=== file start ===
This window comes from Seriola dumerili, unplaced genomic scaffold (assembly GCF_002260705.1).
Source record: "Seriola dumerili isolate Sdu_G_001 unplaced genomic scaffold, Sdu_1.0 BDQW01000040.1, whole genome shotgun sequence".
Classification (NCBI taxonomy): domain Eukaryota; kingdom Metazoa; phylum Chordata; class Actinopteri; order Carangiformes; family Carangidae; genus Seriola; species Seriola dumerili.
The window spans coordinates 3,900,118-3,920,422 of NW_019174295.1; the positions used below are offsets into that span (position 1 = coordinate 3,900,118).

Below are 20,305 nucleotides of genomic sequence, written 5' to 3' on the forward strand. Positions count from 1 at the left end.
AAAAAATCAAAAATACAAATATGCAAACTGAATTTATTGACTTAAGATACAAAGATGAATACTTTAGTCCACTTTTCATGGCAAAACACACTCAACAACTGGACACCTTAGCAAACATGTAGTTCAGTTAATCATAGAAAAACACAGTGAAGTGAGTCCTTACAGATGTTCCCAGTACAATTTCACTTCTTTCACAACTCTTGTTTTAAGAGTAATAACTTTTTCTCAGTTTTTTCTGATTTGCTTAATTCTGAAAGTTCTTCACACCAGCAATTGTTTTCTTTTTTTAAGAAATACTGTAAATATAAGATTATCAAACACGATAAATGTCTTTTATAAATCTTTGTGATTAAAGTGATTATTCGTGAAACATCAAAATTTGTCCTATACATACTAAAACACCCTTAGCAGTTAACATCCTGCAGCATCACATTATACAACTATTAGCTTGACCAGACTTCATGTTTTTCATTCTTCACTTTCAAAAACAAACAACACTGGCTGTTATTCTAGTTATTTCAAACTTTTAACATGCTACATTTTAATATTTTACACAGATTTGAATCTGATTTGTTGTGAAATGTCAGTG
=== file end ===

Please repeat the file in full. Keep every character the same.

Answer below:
This window comes from Seriola dumerili, unplaced genomic scaffold (assembly GCF_002260705.1).
Source record: "Seriola dumerili isolate Sdu_G_001 unplaced genomic scaffold, Sdu_1.0 BDQW01000040.1, whole genome shotgun sequence".
Classification (NCBI taxonomy): domain Eukaryota; kingdom Metazoa; phylum Chordata; class Actinopteri; order Carangiformes; family Carangidae; genus Seriola; species Seriola dumerili.
The window spans coordinates 3,900,118-3,920,422 of NW_019174295.1; the positions used below are offsets into that span (position 1 = coordinate 3,900,118).

Below are 20,305 nucleotides of genomic sequence, written 5' to 3' on the forward strand. Positions count from 1 at the left end.
AAAAAATCAAAAATACAAATATGCAAACTGAATTTATTGACTTAAGATACAAAGATGAATACTTTAGTCCACTTTTCATGGCAAAACACACTCAACAACTGGACACCTTAGCAAACATGTAGTTCAGTTAATCATAGAAAAACACAGTGAAGTGAGTCCTTACAGATGTTCCCAGTACAATTTCACTTCTTTCACAACTCTTGTTTTAAGAGTAATAACTTTTTCTCAGTTTTTTCTGATTTGCTTAATTCTGAAAGTTCTTCACACCAGCAATTGTTTTCTTTTTTTAAGAAATACTGTAAATATAAGATTATCAAACACGATAAATGTCTTTTATAAATCTTTGTGATTAAAGTGATTATTCGTGAAACATCAAAATTTGTCCTATACATACTAAAACACCCTTAGCAGTTAACATCCTGCAGCATCACATTATACAACTATTAGCTTGACCAGACTTCATGTTTTTCATTCTTCACTTTCAAAAACAAACAACACTGGCTGTTATTCTAGTTATTTCAAACTTTTAACATGCTACATTTTAATATTTTACACAGATTTGAATCTGATTTGTTGTGAAATGTCAGTG